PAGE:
No AC?! Stay cool. Troubleshooting Air Conditioner Problems, no problem!

Posted on August 20, 2015

AC unit troubleshooting

AC not working in your place? Stay cool my friend. A checklist for chillin’ with your air conditioner.

So, your hanging out, and you notice its getting hotter. Your AC is on, but man, its like 80+ degrees inside. What’s the deal? Let’s figure it out with this easy AC checklist

Please note, AC not working is NEVER a maintenance emergency. Inconvenient? absolutely! (And we apologize for the inconvenience and are ready to help). But not an emergency. Please be respectful of service people’s evening and weekend time by not using the emergency call queue for non-emergencies.

If you try everything below and you still aren’t chilling out, submit a maintenance request and we’ll get it handled during normal business hours!

Issue 1: Be sure that the AC unit is ON and that it is getting power.

Is air flowing out of the vents?

Put your hand by an air vent (not a air return vent, these are bigger). Do you feel any air moving? If not, check the following:

  1. Is the thermostat set to On and Cool? If not, turn it to on.
  2. Is the fan set to auto? If yes, set it to ON and see if you get any air flow (it won’t be cold if the AC isn’t working, but air should flow. If it doesn’t, that’s vital info!).
  3. If no air flow even with fan set to On, check the breakers for the unit? Locate the fuse box, find the ones labelled AC (there will likely be more than one). Are they off or tripped (half way over)? Turn them on. If they were on, go ahead and flip them off, then wait five minutes, and turn them back on. ALSO, check your air filter. If its really clogged, it may keep air from flowing at all–and even if its just somewhat dirty and clogged, it can cause the outside unit to overwork and “freeze up.”

If you still have no air (at all) coming from the vents, please submit a maintenance ticket through your tenant portal and we will have someone come out during normal business hours.

Issue 2: Air is coming out, but it’s not cold.

So, you have air moving, but its not cold air? Then the question is why no cold? And the answer usually is because the outside unit is not working or not working well.

Is the thermostat set to On and Cool?

I know, it seems obvious, but we have had calls where tenants have turned the thermostat FAN to on, but didn’t set the AC to cool. Check it to be sure.

Is the outside AC unit running (making noise AND has a whirling fan)?

If the outside unit is not running at all…

Are you REALLY sure you have checked the thermostat and the all the AC breakers? Flip the breakers for 5-10 minutes, and turn it all back on. Any luck? If not, submit a maintenance ticket with the details of what you have learned (it will help us ID what you might need) and we’ll get right on it.

If the outside unit is running but it has ice on it…

Does the outside unit look like it has ice on the sides (could be a little, could be a lot!)? See “frozen units.”

Check the INSIDE part of the AC system (the “blower”)

Is the filter very dirty or was it partially “sucked up” into the unit?

Replace it. It’s impeding air flow. Get one of the exact same size. You may need to unfreeze the unit (see frozen units).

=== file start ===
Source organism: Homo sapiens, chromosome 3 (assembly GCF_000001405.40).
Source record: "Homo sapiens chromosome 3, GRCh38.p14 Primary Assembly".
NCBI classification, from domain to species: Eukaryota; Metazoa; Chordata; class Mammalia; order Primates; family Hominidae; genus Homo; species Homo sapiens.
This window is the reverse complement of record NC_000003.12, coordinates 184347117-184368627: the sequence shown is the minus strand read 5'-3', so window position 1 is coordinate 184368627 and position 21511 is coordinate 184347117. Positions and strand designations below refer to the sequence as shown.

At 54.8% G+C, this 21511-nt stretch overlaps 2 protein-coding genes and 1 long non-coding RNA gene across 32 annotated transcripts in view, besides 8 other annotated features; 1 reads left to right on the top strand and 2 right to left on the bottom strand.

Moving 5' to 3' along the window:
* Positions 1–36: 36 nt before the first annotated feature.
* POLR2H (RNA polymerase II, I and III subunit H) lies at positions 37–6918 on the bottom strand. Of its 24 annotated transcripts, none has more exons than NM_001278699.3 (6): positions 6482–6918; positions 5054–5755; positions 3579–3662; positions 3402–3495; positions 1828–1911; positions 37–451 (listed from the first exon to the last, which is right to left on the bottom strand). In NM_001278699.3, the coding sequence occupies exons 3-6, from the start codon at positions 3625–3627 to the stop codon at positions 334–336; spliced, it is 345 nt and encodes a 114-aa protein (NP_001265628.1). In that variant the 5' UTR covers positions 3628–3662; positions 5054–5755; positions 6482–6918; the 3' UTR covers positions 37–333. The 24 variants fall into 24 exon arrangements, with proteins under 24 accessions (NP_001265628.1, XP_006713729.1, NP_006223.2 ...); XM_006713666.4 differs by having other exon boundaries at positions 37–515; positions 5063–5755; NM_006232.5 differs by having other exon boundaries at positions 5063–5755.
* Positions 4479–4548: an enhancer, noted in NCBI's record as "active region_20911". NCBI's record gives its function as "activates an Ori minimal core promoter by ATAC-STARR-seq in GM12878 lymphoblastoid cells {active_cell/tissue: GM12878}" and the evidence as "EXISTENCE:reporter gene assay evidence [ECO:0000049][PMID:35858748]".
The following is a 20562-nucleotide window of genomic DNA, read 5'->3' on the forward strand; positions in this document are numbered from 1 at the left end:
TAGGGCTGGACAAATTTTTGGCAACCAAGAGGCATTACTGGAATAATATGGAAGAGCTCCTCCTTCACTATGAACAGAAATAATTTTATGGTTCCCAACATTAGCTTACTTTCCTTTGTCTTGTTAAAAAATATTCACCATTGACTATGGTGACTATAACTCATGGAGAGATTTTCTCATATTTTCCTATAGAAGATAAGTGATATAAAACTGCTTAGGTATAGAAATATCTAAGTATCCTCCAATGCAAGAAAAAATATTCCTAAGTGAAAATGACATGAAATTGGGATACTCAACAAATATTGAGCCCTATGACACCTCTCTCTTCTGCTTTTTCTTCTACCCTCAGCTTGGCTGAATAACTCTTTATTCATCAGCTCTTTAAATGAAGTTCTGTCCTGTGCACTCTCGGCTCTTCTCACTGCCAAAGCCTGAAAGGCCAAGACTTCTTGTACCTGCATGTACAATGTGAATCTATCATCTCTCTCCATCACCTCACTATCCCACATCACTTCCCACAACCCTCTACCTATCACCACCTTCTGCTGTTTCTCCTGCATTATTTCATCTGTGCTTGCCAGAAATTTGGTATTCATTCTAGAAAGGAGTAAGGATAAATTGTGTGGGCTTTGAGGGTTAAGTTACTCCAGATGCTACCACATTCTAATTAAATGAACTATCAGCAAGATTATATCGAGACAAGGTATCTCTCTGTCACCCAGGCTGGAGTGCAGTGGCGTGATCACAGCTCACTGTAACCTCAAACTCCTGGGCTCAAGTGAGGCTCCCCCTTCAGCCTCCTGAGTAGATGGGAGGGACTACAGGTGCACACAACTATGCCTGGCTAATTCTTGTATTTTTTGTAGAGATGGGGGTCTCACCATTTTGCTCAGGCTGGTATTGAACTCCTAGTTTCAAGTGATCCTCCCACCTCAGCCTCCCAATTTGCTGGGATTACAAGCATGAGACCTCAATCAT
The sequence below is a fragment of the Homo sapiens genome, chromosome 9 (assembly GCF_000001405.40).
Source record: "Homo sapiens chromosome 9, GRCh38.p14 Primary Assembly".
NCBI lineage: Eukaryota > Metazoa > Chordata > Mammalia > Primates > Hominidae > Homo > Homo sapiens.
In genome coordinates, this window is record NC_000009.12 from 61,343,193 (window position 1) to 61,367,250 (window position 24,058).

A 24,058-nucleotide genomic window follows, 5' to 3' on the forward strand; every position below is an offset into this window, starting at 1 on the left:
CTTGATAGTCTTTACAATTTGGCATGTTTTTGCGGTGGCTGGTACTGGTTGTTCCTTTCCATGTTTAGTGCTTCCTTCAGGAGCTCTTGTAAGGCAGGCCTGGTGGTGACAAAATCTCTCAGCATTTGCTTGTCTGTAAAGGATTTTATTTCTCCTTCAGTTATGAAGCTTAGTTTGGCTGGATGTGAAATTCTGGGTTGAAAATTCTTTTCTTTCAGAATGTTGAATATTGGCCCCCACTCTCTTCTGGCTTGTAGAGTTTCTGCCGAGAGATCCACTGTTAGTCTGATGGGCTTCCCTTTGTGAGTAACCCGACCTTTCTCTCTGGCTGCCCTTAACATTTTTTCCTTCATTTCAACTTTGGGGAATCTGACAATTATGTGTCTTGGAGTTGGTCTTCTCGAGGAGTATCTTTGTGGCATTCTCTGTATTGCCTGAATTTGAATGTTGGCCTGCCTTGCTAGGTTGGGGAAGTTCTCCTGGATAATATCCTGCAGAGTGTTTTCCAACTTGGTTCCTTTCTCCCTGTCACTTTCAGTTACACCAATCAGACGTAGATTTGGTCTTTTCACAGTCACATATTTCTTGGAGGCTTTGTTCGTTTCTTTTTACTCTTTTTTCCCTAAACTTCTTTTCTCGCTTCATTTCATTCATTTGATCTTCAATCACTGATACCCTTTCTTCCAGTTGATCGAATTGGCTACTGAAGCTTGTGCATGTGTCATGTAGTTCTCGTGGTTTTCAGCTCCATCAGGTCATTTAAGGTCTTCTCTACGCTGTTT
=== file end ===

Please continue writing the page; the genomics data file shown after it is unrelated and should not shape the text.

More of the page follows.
Is there ANY water around the filter or the base of the unit?

This is a good sign that the INSIDE unit has frozen up. Another good clue is if there is some ice around the insulated pipe that usually comes out of the unit in front (the copper one, not the plastic one).

Frozen AC Units – The most common AC unit issue during move in

Frozen air conditioning with icicleYou may have a frozen AC unit. If it looks like ice on the outside unit, its likely frozen. Turn the AC off (you may leave the fan set to on) so that it may thaw out. It can take awhile: hours (up to 12!!), not minutes…. Note, it doesn’t have to look nearly as bad as this one.

This happens most often when it’s hot, you crank the AC down, and you have the doors open and closed a lot (think moving in, or “party”). The unit runs too much, can’t keep up, builds up ice, which makes it less efficient, and continues until it won’t work at all (and can be a solid ice block!). 

You might also check the filter. If it is really dirty, try replacing it. Dirty filters can make it more likely an AC will “freeze.” Either way, you have to wait for it to thaw out. Once thawed, turn it back on, and only lower the AC temp a few degrees at a time.

The ONLY solution for a frozen unit (inside or outside) is to turn the unit off completely and to let it completely thaw.

Anything else will repeat the cycle (and frustrate you). All AC units are prone to this problem when then can’t keep up and/or have dirty filters.

Both the inside and outside units can freeze up, one, the other, or both! The inside one is harder to tell but it usually has some ice around the pipe entering the unit on the front.

Other AC Related Concerns? Water Leaking…

You might find that your inside or outside AC unit are leaking water? Should you be concerned?! Yes, well especially inside, but sometimes its normal (outside). This blog post from Sears talks a bit about various water leaks related to AC.

No luck?

We are sorry you are having trouble with your AC. If you have tried all of the above, please submit a maintenance request (noting what you learned while troubleshooting), and we will get you chillin’ in no time.

Here’s a quick video that addresses some of the above steps….

Note, the electricity in AC units is nothing to mess with. Please do not attempt any of the repairs that involve taking apart the units — you can get hurt AND you can cause identifiable damage that is worse than the original problem.